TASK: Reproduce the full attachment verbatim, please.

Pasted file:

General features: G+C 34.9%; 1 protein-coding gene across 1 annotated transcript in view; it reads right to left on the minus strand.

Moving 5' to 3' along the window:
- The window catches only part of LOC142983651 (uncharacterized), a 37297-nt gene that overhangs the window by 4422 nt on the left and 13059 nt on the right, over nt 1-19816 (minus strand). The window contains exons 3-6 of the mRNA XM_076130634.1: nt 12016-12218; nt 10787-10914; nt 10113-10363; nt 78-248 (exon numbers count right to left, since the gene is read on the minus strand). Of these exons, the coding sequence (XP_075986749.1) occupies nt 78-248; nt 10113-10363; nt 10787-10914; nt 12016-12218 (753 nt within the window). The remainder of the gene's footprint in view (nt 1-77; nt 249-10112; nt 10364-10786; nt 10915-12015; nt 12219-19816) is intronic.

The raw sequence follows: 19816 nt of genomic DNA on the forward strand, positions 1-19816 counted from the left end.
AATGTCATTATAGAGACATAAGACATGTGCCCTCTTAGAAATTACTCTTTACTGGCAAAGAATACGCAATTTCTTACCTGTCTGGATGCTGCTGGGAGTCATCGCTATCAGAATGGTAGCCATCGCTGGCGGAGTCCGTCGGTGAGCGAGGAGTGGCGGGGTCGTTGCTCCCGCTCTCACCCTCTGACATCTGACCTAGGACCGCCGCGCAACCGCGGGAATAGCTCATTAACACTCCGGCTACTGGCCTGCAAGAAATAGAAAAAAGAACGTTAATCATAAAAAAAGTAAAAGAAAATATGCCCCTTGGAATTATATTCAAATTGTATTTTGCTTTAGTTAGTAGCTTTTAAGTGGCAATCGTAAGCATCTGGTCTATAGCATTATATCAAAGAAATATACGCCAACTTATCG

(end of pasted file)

General features: G+C 34.9%; 1 protein-coding gene across 1 annotated transcript in view; it reads right to left on the minus strand.

Moving 5' to 3' along the window:
- The window catches only part of LOC142983651 (uncharacterized), a 37297-nt gene that overhangs the window by 4422 nt on the left and 13059 nt on the right, over nt 1-19816 (minus strand). The window contains exons 3-6 of the mRNA XM_076130634.1: nt 12016-12218; nt 10787-10914; nt 10113-10363; nt 78-248 (exon numbers count right to left, since the gene is read on the minus strand). Of these exons, the coding sequence (XP_075986749.1) occupies nt 78-248; nt 10113-10363; nt 10787-10914; nt 12016-12218 (753 nt within the window). The remainder of the gene's footprint in view (nt 1-77; nt 249-10112; nt 10364-10786; nt 10915-12015; nt 12219-19816) is intronic.

The raw sequence follows: 19816 nt of genomic DNA on the forward strand, positions 1-19816 counted from the left end.
AATGTCATTATAGAGACATAAGACATGTGCCCTCTTAGAAATTACTCTTTACTGGCAAAGAATACGCAATTTCTTACCTGTCTGGATGCTGCTGGGAGTCATCGCTATCAGAATGGTAGCCATCGCTGGCGGAGTCCGTCGGTGAGCGAGGAGTGGCGGGGTCGTTGCTCCCGCTCTCACCCTCTGACATCTGACCTAGGACCGCCGCGCAACCGCGGGAATAGCTCATTAACACTCCGGCTACTGGCCTGCAAGAAATAGAAAAAAGAACGTTAATCATAAAAAAAGTAAAAGAAAATATGCCCCTTGGAATTATATTCAAATTGTATTTTGCTTTAGTTAGTAGCTTTTAAGTGGCAATCGTAAGCATCTGGTCTATAGCATTATATCAAAGAAATATACGCCAACTTATCG